What does HPAI look like in dairy cattle?


Editor’s note: As of April 8, the Association of Bovine Practitioners is referring to an HPAI infection in cattle as BIAV: bovine influenza A virus.

For the first time, highly pathogenic avian influenza (HPAI) has been confirmed in dairy cows. Cattle in the Texas panhandle first tested positive for the virus, but more dairy cattle have tested positive in other states, including Michigan and Ohio, since the initial finding. At this time, there have been no reported cases in dairy or beef cattle in Canada.

HPAI virus is largely fatal in chickens and turkeys and for many wild bird species that carry and spread the disease along migratory routes.

Veterinarians in the U.S. are learning more about how HPAI presents in dairy cattle, but there are still many unknowns as to how the virus spreads between animals.

The National Milk Producers Federation hosted a webinar to share multiple perspectives on what is known — and not known — about the disease. Brandon Treichler, DVM, was part of a team presenting the most recent findings of how HPAI has presented in dairy cattle to date. He has been working directly with herds impacted by the disease.

What is known, based on the herds in the U.S., is that symptoms of the disease include a significant decrease in rumen activity, decreased feed intake, a significant drop in milk production, changes in milk consistency, and changes in manure texture.

Treichler says that the drop in rumen activity can be seen on tracking collars very quickly and is stark. Manure becomes dry, likely due to decreased fluid intake. Supportive care, including supplementary fluids, has proven most effective, he says. Antibiotics are not required unless a secondary infection occurs.

Not all infected cattle present with a fever. Older, mid-lactation cows seem to be more impacted in terms of severity, but younger animals have still tested positive. One, a few or all quarters of the udder may see a change in milk consistency, with milk becoming thicker and more yellow, similar to colostrum. At this time, some cows have dried off during the 10 to 14 days of sickness and have not returned to lactation. Initially, this led to culling heavily, prior to producers or vets knowing that HPAI was the cause.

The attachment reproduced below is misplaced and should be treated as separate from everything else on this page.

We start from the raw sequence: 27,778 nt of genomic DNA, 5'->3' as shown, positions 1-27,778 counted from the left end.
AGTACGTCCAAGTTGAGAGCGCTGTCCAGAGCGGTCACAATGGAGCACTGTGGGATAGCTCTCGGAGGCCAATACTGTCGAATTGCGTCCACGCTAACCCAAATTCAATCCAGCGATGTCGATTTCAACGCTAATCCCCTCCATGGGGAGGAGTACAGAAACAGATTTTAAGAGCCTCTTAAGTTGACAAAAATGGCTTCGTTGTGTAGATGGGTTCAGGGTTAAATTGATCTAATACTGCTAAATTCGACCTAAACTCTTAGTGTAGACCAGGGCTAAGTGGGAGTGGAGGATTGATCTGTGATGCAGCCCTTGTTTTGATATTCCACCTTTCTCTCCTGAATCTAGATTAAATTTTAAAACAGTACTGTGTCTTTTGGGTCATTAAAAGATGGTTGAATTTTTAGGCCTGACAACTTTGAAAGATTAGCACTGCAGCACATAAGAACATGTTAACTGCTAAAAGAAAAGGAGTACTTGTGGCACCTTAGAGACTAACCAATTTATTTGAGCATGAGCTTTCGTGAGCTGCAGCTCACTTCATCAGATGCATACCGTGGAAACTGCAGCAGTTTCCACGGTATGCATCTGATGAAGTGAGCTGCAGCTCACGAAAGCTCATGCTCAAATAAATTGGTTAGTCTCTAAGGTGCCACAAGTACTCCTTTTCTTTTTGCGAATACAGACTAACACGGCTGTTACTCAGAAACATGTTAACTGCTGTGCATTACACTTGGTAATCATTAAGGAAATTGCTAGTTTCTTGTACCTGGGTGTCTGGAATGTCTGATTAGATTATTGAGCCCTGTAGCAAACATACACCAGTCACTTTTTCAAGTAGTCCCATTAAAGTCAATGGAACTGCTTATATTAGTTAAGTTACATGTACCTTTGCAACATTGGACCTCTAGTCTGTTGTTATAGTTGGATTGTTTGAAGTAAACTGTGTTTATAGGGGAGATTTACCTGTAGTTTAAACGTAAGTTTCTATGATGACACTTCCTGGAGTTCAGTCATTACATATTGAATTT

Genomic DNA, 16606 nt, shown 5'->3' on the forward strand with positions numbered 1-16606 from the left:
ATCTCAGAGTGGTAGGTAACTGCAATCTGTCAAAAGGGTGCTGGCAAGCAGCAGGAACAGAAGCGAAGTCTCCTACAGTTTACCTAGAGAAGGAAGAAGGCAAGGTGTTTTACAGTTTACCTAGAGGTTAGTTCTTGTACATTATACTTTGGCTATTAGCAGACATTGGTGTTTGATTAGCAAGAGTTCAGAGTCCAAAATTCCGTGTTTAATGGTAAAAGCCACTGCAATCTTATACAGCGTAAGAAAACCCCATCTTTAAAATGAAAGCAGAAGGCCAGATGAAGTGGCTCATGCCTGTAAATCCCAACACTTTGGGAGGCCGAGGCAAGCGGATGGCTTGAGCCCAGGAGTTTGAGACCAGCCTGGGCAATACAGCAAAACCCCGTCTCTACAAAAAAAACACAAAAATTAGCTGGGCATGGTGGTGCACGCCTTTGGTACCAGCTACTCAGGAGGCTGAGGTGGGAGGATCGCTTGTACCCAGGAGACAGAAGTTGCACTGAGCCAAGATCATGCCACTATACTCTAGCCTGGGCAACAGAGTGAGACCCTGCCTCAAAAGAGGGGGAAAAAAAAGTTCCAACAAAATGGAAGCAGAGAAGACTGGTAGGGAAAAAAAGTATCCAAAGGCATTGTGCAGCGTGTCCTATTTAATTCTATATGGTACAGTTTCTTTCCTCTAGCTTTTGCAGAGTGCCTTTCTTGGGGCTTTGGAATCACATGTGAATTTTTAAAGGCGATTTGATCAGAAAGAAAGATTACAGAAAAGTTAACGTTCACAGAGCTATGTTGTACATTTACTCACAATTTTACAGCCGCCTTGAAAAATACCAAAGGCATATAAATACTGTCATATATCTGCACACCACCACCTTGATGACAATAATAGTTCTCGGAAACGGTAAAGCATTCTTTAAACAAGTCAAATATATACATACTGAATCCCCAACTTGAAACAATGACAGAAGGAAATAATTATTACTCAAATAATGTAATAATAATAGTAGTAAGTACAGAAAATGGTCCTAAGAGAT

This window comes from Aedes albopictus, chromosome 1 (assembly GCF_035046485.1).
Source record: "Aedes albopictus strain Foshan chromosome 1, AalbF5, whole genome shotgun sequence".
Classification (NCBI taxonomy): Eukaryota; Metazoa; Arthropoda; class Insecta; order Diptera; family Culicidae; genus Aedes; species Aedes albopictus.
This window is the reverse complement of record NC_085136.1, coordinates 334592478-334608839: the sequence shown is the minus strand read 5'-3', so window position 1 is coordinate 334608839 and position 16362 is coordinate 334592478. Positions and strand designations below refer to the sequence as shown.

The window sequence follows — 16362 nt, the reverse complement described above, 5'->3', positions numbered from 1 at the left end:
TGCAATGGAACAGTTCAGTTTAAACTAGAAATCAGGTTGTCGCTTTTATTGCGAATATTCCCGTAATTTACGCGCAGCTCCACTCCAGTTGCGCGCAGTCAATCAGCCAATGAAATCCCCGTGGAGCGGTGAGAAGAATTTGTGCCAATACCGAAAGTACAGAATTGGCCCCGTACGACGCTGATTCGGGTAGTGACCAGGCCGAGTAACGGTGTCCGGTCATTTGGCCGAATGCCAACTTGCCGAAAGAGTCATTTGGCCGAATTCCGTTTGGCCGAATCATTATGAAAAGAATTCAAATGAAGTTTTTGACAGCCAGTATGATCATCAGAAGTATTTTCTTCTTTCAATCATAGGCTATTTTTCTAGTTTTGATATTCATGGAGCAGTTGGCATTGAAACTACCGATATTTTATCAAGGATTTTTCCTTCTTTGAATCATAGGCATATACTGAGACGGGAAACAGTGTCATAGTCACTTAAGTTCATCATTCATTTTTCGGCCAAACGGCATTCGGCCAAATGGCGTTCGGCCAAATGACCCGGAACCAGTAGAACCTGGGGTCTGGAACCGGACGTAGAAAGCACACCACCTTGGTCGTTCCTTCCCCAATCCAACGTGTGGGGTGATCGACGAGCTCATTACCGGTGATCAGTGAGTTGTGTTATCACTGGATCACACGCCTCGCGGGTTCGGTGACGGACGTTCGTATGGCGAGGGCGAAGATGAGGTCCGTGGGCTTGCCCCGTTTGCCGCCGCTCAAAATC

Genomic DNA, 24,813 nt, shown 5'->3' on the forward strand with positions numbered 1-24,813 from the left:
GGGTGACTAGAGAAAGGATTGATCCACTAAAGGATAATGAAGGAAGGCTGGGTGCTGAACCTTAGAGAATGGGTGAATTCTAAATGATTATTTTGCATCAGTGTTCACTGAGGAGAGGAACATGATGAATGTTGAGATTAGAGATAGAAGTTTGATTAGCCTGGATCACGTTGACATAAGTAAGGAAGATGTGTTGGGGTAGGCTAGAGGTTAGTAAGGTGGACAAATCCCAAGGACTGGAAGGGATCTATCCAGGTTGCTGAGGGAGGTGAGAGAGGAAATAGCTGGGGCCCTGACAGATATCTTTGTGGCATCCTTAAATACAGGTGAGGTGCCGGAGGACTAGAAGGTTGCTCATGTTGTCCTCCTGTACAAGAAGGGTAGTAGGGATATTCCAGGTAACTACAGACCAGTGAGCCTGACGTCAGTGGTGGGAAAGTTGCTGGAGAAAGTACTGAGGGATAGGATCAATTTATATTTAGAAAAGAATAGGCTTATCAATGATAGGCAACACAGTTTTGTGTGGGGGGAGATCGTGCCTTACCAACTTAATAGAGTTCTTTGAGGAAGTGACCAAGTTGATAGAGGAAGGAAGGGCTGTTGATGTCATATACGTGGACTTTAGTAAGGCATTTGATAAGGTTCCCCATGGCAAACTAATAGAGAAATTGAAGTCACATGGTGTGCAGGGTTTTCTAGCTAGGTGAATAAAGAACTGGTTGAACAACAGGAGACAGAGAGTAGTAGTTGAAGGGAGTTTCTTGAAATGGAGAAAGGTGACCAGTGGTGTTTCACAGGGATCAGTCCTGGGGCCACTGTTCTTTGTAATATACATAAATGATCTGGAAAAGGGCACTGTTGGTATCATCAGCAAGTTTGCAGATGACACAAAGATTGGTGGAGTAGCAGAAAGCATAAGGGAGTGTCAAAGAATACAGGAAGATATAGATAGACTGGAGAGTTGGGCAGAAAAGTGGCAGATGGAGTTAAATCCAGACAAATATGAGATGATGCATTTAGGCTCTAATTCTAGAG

Positive tests have been drawn from milk samples — unpasteurized milk and colostrum should not be consumed by calves (or humans) as a precaution. Pasteurization kills any pathogen present. Meat and milk from sick animals is highly unlikely to have entered the food chain, however, risk to human health of any exposure is extremely low. To date, no positive HPAI tests have been drawn from meat.

Producers are encouraged to step up biosecurity protocols to not only limit animal exposure to birds and bird droppings, but also to cattle from other farms. Limiting people movement, adhering to sanitation protocols on shared equipment, i.e. trailers, is also recommended, however, at this time there isn’t a full understanding of how HPAI spreads between animals.

In Canada, while no cattle have yet tested positive, migratory birds that may carry HPAI are already overhead. Producers have been alerted to symptoms to watch for and are encouraged to call their vet if they suspect HPAI. All producers are encouraged to review and implement biosecurity measures.

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